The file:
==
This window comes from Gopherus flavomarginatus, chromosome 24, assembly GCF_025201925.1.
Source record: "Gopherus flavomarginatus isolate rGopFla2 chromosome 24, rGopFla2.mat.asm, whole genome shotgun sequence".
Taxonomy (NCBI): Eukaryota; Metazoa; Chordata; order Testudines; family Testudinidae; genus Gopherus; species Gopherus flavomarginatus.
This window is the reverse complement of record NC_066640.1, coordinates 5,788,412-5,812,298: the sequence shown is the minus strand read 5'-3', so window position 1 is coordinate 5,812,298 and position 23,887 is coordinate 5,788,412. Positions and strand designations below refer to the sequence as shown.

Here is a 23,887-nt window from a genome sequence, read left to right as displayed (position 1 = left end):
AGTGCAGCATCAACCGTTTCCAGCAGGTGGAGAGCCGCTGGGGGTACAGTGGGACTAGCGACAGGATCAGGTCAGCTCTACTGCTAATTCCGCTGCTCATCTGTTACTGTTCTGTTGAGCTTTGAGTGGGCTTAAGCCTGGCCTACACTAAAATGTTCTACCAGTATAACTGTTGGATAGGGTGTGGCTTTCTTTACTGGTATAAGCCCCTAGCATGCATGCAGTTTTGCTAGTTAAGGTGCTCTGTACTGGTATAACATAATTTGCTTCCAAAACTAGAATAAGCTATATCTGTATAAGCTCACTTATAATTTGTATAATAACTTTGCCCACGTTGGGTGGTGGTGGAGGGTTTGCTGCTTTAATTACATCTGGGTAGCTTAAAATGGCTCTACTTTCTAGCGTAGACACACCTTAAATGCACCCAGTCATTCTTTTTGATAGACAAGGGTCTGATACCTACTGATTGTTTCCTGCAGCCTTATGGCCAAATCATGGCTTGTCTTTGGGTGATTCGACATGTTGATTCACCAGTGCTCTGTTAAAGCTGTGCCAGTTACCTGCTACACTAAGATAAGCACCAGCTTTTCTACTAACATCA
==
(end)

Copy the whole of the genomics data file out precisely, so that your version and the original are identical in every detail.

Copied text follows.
This window comes from Gopherus flavomarginatus, chromosome 24, assembly GCF_025201925.1.
Source record: "Gopherus flavomarginatus isolate rGopFla2 chromosome 24, rGopFla2.mat.asm, whole genome shotgun sequence".
Taxonomy (NCBI): Eukaryota; Metazoa; Chordata; order Testudines; family Testudinidae; genus Gopherus; species Gopherus flavomarginatus.
This window is the reverse complement of record NC_066640.1, coordinates 5,788,412-5,812,298: the sequence shown is the minus strand read 5'-3', so window position 1 is coordinate 5,812,298 and position 23,887 is coordinate 5,788,412. Positions and strand designations below refer to the sequence as shown.

Here is a 23,887-nt window from a genome sequence, read left to right as displayed (position 1 = left end):
AGTGCAGCATCAACCGTTTCCAGCAGGTGGAGAGCCGCTGGGGGTACAGTGGGACTAGCGACAGGATCAGGTCAGCTCTACTGCTAATTCCGCTGCTCATCTGTTACTGTTCTGTTGAGCTTTGAGTGGGCTTAAGCCTGGCCTACACTAAAATGTTCTACCAGTATAACTGTTGGATAGGGTGTGGCTTTCTTTACTGGTATAAGCCCCTAGCATGCATGCAGTTTTGCTAGTTAAGGTGCTCTGTACTGGTATAACATAATTTGCTTCCAAAACTAGAATAAGCTATATCTGTATAAGCTCACTTATAATTTGTATAATAACTTTGCCCACGTTGGGTGGTGGTGGAGGGTTTGCTGCTTTAATTACATCTGGGTAGCTTAAAATGGCTCTACTTTCTAGCGTAGACACACCTTAAATGCACCCAGTCATTCTTTTTGATAGACAAGGGTCTGATACCTACTGATTGTTTCCTGCAGCCTTATGGCCAAATCATGGCTTGTCTTTGGGTGATTCGACATGTTGATTCACCAGTGCTCTGTTAAAGCTGTGCCAGTTACCTGCTACACTAAGATAAGCACCAGCTTTTCTACTAACATCA